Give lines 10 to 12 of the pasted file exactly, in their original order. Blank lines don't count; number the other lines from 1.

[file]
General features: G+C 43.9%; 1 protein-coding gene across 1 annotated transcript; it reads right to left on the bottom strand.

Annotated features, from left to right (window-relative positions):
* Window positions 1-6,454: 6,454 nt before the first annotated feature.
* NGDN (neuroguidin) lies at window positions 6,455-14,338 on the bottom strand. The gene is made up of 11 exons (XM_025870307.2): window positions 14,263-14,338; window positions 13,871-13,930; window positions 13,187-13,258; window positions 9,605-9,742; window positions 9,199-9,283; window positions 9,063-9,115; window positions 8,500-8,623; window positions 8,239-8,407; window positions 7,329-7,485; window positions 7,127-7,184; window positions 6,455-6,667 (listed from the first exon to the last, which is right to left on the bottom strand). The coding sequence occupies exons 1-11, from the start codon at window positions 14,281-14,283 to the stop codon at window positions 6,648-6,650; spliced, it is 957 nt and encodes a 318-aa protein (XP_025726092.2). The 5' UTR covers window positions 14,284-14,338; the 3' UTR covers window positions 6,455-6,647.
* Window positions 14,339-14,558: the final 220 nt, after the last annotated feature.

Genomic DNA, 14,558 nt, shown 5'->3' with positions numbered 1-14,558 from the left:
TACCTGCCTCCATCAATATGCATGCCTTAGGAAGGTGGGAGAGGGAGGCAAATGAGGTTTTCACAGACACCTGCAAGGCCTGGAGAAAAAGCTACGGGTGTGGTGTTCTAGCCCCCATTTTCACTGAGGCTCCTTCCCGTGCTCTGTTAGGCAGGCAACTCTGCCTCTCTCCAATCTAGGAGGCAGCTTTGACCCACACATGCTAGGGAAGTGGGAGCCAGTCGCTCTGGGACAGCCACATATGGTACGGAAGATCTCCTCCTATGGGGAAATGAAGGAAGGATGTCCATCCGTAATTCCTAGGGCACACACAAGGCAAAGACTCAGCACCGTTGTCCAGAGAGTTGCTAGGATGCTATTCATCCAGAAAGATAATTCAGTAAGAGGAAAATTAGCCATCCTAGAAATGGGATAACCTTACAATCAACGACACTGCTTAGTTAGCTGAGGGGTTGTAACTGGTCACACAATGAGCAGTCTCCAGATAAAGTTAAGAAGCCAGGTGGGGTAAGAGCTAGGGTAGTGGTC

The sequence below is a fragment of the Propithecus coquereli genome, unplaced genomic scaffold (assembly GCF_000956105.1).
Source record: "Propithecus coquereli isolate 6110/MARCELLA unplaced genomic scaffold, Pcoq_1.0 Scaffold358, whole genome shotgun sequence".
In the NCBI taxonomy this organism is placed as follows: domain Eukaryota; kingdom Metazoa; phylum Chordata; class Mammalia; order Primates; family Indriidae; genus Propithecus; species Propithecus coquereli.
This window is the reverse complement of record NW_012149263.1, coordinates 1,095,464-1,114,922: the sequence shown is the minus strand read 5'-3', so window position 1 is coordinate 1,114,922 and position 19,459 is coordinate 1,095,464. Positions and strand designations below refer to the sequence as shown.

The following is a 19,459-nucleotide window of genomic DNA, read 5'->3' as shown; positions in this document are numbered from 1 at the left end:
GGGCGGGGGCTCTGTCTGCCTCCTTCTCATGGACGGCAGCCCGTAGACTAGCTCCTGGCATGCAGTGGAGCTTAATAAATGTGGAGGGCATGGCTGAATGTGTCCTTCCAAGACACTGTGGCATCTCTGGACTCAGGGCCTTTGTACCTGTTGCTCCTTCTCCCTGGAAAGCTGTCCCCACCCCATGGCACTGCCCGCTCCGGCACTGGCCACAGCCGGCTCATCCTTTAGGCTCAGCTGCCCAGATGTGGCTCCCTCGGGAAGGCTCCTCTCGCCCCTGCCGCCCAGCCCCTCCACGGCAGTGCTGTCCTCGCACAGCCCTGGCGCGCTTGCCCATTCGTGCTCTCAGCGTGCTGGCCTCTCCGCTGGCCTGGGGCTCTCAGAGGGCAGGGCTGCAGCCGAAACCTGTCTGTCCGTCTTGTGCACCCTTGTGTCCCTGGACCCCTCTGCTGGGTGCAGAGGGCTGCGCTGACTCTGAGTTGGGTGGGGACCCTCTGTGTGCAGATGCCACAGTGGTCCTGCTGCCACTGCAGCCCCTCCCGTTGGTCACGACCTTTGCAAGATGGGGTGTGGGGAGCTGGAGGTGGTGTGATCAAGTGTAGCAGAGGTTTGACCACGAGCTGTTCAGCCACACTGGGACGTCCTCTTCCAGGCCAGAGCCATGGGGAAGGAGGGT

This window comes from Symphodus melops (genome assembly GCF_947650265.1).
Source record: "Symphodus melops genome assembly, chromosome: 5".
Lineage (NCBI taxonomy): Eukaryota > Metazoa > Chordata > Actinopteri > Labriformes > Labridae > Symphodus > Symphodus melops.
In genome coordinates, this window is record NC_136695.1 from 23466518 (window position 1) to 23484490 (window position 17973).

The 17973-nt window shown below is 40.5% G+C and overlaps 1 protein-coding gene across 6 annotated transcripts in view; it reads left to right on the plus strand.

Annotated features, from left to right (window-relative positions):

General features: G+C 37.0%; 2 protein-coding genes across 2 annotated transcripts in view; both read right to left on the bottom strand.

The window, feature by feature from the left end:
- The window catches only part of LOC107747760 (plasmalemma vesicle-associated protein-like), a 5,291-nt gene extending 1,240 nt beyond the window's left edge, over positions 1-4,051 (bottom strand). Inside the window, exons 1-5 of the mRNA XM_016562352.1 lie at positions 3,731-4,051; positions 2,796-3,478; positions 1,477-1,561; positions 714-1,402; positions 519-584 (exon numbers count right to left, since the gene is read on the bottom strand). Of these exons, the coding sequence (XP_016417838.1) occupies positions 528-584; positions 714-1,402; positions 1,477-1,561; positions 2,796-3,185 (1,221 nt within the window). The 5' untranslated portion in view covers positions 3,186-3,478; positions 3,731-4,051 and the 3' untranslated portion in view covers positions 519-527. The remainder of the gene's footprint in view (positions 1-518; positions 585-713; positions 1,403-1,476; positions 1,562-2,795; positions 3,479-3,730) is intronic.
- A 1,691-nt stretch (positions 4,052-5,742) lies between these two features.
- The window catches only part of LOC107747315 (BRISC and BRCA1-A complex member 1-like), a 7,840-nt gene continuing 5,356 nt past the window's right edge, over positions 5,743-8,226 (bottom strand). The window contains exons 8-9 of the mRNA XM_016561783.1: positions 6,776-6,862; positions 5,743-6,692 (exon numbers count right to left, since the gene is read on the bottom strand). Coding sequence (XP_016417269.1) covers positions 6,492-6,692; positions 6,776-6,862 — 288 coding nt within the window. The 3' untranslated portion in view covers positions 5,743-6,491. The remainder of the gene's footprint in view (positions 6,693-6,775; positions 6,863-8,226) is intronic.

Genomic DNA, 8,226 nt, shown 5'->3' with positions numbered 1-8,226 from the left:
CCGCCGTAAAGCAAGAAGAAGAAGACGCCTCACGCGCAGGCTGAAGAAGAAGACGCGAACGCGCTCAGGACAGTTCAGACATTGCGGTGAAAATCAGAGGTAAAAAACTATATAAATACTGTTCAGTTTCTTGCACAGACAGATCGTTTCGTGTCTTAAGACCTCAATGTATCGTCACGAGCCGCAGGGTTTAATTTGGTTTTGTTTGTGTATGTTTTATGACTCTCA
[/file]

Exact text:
In the NCBI taxonomy this organism is placed as follows: domain Eukaryota; kingdom Metazoa; phylum Chordata; class Mammalia; order Primates; family Indriidae; genus Propithecus; species Propithecus coquereli.
This window is the reverse complement of record NW_012149263.1, coordinates 1,095,464-1,114,922: the sequence shown is the minus strand read 5'-3', so window position 1 is coordinate 1,114,922 and position 19,459 is coordinate 1,095,464. Positions and strand designations below refer to the sequence as shown.

The following is a 19,459-nucleotide window of genomic DNA, read 5'->3' as shown; positions in this document are numbered from 1 at the left end: